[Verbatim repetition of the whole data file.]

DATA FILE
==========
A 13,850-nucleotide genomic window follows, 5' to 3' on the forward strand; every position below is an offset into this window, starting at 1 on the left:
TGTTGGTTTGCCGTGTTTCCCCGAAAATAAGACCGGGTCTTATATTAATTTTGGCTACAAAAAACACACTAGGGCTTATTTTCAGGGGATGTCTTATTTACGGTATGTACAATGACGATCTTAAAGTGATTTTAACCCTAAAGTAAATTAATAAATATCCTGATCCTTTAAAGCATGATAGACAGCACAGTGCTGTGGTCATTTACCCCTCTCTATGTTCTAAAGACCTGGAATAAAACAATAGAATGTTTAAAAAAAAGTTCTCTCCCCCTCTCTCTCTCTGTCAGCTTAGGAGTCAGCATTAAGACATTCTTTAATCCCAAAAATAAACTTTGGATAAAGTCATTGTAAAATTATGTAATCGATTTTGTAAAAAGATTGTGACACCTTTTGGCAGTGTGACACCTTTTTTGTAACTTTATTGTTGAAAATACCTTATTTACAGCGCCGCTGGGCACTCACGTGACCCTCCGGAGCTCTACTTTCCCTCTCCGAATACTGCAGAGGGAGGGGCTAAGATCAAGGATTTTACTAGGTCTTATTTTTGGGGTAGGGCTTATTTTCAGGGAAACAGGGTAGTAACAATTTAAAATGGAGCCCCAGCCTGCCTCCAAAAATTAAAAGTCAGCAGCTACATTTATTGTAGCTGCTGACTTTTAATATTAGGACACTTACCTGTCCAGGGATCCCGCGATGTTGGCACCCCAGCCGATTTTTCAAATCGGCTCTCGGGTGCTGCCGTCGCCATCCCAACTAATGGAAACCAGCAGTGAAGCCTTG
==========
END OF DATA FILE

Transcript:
A 13,850-nucleotide genomic window follows, 5' to 3' on the forward strand; every position below is an offset into this window, starting at 1 on the left:
TGTTGGTTTGCCGTGTTTCCCCGAAAATAAGACCGGGTCTTATATTAATTTTGGCTACAAAAAACACACTAGGGCTTATTTTCAGGGGATGTCTTATTTACGGTATGTACAATGACGATCTTAAAGTGATTTTAACCCTAAAGTAAATTAATAAATATCCTGATCCTTTAAAGCATGATAGACAGCACAGTGCTGTGGTCATTTACCCCTCTCTATGTTCTAAAGACCTGGAATAAAACAATAGAATGTTTAAAAAAAAGTTCTCTCCCCCTCTCTCTCTCTGTCAGCTTAGGAGTCAGCATTAAGACATTCTTTAATCCCAAAAATAAACTTTGGATAAAGTCATTGTAAAATTATGTAATCGATTTTGTAAAAAGATTGTGACACCTTTTGGCAGTGTGACACCTTTTTTGTAACTTTATTGTTGAAAATACCTTATTTACAGCGCCGCTGGGCACTCACGTGACCCTCCGGAGCTCTACTTTCCCTCTCCGAATACTGCAGAGGGAGGGGCTAAGATCAAGGATTTTACTAGGTCTTATTTTTGGGGTAGGGCTTATTTTCAGGGAAACAGGGTAGTAACAATTTAAAATGGAGCCCCAGCCTGCCTCCAAAAATTAAAAGTCAGCAGCTACATTTATTGTAGCTGCTGACTTTTAATATTAGGACACTTACCTGTCCAGGGATCCCGCGATGTTGGCACCCCAGCCGATTTTTCAAATCGGCTCTCGGGTGCTGCCGTCGCCATCCCAACTAATGGAAACCAGCAGTGAAGCCTTG